Monday, October 6, 2008

Review of R' E. Brodt's בין כסה לעשור

[Note: I would normally prefer not to write about a sefer unless I had read it from cover to cover but since I doubt that I will finish it before Yom Kippur, and since it makes more sense to write about it בין כסה לעשור I will place some general observations and a few comments here.]

Those of us who follow R' Brodt's excellent posts over at Seforim already know of his near-complete grasp of all relevant sources. This is especially true for this sefer where he even cites sources from manuscript, and from sources in Latin and Judeo-German. Also worthy of note is his impressive use of of the works of the great beki'im: Aderet, Zecher Yosef, and R' Yaakov Chaim Sofer among others is also very impressive.

The sefer represents something new in that this is the first time that I am aware of in which a traditionally-oriented sefer (openly) makes extensive use of academic studies. This greatly enhances the quality of the sefer and it is to be hoped that others will follow in his path [1].

Following are some comments on the sefer - perhaps I will be able to add more when I complete it.

1 - pg. 79 - R' Brodt cites a Mahari Mintz that even women went to the Mikvah on Erev Rosh HaShanah. I would suggest that this citation is only good for Northern Italy which is where Mahri Mintz lived. Regarding southern Italy R' Ovadiah M' Bartenura (the Ra'av - of the same time period) reports that even biblically ordained tevilot were neglected. See the extensive discussion in "Towards a social history of Jewish popular religion : Obadiah of Bertinoro on the Jews of Palermo" - Horowitz, Elliott Journal of Religious History 17,2

2 - pg. 139 - The Rambam's use of Yerushalmi - I would add to R' Brodt's list Chaim Tchernowitz Toledot HaPosekim Vol. 1 who discusses this at length. He even brings a list of places where he believes the Rambam relies on the Yerushalmi over the Bavli!

3 - pg. 177 -On Rashi's (and Rambam's) use of Kabbalah - See my earlier post.

4 - pg. 176 - On Yashar's Metzaref L'Chochmo - I haven't seen David Rudermans book but I will point out that the Chavas Yair definitely believed that Yashar was not being complete sincere. Note the following statement in Teshuva 210:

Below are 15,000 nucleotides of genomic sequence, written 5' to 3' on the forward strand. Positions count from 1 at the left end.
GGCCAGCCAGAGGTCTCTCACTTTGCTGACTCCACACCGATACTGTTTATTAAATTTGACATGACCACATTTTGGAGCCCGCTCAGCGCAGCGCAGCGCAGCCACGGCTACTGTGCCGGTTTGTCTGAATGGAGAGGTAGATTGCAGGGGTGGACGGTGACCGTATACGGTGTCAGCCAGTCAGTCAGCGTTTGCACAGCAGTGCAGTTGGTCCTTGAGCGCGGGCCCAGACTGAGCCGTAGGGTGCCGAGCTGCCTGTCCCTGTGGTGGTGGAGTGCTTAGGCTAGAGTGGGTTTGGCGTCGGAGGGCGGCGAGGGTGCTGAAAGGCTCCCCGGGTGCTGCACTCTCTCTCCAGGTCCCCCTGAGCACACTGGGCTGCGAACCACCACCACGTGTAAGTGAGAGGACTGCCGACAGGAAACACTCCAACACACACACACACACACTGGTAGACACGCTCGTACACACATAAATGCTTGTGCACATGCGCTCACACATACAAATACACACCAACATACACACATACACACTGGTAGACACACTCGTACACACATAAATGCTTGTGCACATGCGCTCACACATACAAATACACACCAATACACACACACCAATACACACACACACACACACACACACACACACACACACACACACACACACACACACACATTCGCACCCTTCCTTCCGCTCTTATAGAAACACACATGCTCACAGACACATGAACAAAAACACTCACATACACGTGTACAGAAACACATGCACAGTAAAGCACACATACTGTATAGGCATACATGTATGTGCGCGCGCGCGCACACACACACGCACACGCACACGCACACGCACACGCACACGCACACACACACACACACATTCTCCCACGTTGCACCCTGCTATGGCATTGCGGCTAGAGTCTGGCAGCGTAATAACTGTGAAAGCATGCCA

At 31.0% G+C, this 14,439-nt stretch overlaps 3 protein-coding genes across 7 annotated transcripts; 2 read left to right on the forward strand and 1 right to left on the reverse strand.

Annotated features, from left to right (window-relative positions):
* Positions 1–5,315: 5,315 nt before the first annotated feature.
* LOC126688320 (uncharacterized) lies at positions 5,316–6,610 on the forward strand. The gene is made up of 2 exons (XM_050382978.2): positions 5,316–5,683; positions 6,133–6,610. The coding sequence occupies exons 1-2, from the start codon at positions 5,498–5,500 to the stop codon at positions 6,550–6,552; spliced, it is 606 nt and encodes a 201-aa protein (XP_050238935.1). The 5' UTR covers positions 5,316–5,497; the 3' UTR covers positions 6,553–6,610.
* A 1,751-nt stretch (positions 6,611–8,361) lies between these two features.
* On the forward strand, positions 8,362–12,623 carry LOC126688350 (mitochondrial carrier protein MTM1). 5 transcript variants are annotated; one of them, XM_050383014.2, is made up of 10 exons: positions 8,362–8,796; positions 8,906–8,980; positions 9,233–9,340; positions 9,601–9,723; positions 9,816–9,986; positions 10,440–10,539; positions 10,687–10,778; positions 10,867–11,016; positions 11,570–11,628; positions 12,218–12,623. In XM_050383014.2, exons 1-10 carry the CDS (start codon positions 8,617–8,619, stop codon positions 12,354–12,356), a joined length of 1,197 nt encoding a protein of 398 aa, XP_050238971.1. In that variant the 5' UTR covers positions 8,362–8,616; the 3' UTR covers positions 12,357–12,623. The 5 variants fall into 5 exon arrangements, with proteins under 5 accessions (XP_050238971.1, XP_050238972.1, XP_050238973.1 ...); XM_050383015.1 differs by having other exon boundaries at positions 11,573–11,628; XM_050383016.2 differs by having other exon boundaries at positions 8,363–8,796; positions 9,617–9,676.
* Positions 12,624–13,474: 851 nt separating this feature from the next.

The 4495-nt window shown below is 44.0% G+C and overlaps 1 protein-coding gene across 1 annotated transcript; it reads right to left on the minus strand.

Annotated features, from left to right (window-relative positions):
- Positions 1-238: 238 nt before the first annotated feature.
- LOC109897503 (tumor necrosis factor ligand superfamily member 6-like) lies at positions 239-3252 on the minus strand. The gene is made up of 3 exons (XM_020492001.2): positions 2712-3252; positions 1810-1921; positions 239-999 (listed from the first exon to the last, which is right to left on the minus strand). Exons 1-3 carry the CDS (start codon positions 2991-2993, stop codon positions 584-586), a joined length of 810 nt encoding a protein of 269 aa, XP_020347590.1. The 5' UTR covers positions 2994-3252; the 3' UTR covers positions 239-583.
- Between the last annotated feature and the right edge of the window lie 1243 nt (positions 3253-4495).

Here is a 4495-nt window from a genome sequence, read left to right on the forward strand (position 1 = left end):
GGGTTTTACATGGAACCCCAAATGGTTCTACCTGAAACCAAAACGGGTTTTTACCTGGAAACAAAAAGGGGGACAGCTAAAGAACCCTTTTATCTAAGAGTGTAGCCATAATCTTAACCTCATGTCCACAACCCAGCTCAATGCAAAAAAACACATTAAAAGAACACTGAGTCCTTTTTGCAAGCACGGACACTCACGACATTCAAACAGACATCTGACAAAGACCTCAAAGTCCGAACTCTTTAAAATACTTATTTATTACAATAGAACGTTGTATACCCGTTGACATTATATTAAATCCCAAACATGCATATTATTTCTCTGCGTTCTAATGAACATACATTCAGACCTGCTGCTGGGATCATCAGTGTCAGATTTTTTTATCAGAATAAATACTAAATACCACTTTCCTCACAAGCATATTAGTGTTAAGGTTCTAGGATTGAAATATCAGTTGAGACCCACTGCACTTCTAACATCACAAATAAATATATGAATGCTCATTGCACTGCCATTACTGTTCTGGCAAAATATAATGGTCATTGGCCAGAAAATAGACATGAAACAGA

מסתמא יש בידך ספר בחינות הדת שביקש להדיח רבים בדף ה' ע"ב ועמד נגדו כארי נוהם הרב מהר"ר יש"ר מקנדיאה בספרו מצרף לחכמה שהאריך מאד וקיבץ כעמיר גורנה רוב דעות שקדמוהו לקרב ולא לרחק בגזירת עירין ומאמר קדישין לולי דאיהו גופי' נתן דופי בכל דבריו במ"ש...



As R' I. Twersky [2] notes in his "Law and Spirituality" the refernce to Modena's Ari Nohem attacking Kabbalah to describe Yashar's "defense" is no accident. (It is somewhat interesting that the Chasam Sofer quotes Yashar in a maner that makes it clear that believed he was sincere. I noticed this in his chiddushim to Shabbos and in his Responsa (likely can easily be found with DBS or Bar Ilan).

5 - pg. 52 - on additions to Ibn Ezra - see my earlier post.

[1] It is already well known that many traditional works make use of academic books without proper citation. In a recently published sefer on אומר דבר בשם אומרו by someone Spitz (if my memory serves) I saw a section pemitting non-citation when quoting from אינשי דלא מעלי (a notoriously "plastic" term). I have gathered many Talmudic and some later sources relating to this question but I am not as yet sure how to put them together (the clearest statement in the Posekim is that of MA OC 156:2). In any event, the very fact that the matter is looked upon so severely in secular circles is itself a reason that the matter should be forbidden. Cf. the argument of the Shoel U'Meishiv concerning copyrights - ולא תהא תורה שלימה שלנו כשיחה בטילה שלהם )

[2] I noticed that in one paragraph we have a reference to L. Ginzberg, R' Shaul Lieberman , G. Alon, Harav someone else, etc. !

3 comments:

Yitzhak said...

Regarding the derivation of a prohibition from the disapproval of the Gentiles - you yourself just mentioned Rav Breish's argument against AID from the Catholic revulsion toward it. See my recent remarks on this here.

Fotheringay-Phipps said...

The idea that the Rambam relied on the Yerushalmi over the Bavli is well-known (though not universally accepted AFAIK) and predates Chaim Tchernowitz.

Re citing works without attribution, you need to be careful in distinguishing between citing anoynmously (e.g. citing "chochom echad") and passing off others' ideas as one's own.

andy said...

On Rambam paskening like Yerushalmi over Bavli see also the Korban Ha'edah brought by R B Z Benedikt in his sefer on the Rambam pg 84, and R. Brody's article in Maimonidean Studies 4 where he posits that the Rambam paskens like the Y. in those mesechtas where there is no Bavli so the Yerushalmi has the status of a 'sugya bimkoma.'

 
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